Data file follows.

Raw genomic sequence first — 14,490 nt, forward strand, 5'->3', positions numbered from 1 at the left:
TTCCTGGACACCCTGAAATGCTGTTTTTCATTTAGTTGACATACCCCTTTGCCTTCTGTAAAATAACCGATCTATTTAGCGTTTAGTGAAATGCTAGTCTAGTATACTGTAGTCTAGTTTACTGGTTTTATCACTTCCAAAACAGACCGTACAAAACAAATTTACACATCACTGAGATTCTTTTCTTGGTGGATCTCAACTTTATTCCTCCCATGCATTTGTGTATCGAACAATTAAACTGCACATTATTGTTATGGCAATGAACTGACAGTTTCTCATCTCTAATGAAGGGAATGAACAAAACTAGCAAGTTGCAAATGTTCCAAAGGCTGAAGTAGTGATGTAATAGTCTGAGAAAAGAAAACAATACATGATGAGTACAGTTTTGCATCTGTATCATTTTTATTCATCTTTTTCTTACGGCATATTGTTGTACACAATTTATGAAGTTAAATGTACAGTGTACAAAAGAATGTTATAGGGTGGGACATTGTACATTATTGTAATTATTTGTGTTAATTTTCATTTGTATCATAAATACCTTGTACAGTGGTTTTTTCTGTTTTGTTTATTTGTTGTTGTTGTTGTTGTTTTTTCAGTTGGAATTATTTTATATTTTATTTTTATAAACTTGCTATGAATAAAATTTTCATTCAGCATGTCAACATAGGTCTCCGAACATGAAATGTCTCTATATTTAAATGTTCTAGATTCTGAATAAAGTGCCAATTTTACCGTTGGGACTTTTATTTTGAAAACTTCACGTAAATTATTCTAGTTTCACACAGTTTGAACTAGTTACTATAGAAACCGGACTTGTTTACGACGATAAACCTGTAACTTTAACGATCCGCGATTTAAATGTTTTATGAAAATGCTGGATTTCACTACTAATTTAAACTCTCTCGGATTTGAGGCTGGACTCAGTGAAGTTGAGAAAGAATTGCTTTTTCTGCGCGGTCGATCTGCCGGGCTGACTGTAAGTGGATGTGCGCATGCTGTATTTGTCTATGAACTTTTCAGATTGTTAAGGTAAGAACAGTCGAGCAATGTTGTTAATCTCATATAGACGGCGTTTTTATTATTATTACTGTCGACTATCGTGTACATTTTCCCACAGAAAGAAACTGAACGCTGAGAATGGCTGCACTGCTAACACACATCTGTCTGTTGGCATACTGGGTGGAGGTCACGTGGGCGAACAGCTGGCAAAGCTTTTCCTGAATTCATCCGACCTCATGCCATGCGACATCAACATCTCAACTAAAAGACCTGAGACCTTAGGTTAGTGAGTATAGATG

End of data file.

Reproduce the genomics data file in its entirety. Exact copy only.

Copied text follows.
Raw genomic sequence first — 14,490 nt, forward strand, 5'->3', positions numbered from 1 at the left:
TTCCTGGACACCCTGAAATGCTGTTTTTCATTTAGTTGACATACCCCTTTGCCTTCTGTAAAATAACCGATCTATTTAGCGTTTAGTGAAATGCTAGTCTAGTATACTGTAGTCTAGTTTACTGGTTTTATCACTTCCAAAACAGACCGTACAAAACAAATTTACACATCACTGAGATTCTTTTCTTGGTGGATCTCAACTTTATTCCTCCCATGCATTTGTGTATCGAACAATTAAACTGCACATTATTGTTATGGCAATGAACTGACAGTTTCTCATCTCTAATGAAGGGAATGAACAAAACTAGCAAGTTGCAAATGTTCCAAAGGCTGAAGTAGTGATGTAATAGTCTGAGAAAAGAAAACAATACATGATGAGTACAGTTTTGCATCTGTATCATTTTTATTCATCTTTTTCTTACGGCATATTGTTGTACACAATTTATGAAGTTAAATGTACAGTGTACAAAAGAATGTTATAGGGTGGGACATTGTACATTATTGTAATTATTTGTGTTAATTTTCATTTGTATCATAAATACCTTGTACAGTGGTTTTTTCTGTTTTGTTTATTTGTTGTTGTTGTTGTTGTTTTTTCAGTTGGAATTATTTTATATTTTATTTTTATAAACTTGCTATGAATAAAATTTTCATTCAGCATGTCAACATAGGTCTCCGAACATGAAATGTCTCTATATTTAAATGTTCTAGATTCTGAATAAAGTGCCAATTTTACCGTTGGGACTTTTATTTTGAAAACTTCACGTAAATTATTCTAGTTTCACACAGTTTGAACTAGTTACTATAGAAACCGGACTTGTTTACGACGATAAACCTGTAACTTTAACGATCCGCGATTTAAATGTTTTATGAAAATGCTGGATTTCACTACTAATTTAAACTCTCTCGGATTTGAGGCTGGACTCAGTGAAGTTGAGAAAGAATTGCTTTTTCTGCGCGGTCGATCTGCCGGGCTGACTGTAAGTGGATGTGCGCATGCTGTATTTGTCTATGAACTTTTCAGATTGTTAAGGTAAGAACAGTCGAGCAATGTTGTTAATCTCATATAGACGGCGTTTTTATTATTATTACTGTCGACTATCGTGTACATTTTCCCACAGAAAGAAACTGAACGCTGAGAATGGCTGCACTGCTAACACACATCTGTCTGTTGGCATACTGGGTGGAGGTCACGTGGGCGAACAGCTGGCAAAGCTTTTCCTGAATTCATCCGACCTCATGCCATGCGACATCAACATCTCAACTAAAAGACCTGAGACCTTAGGTTAGTGAGTATAGATG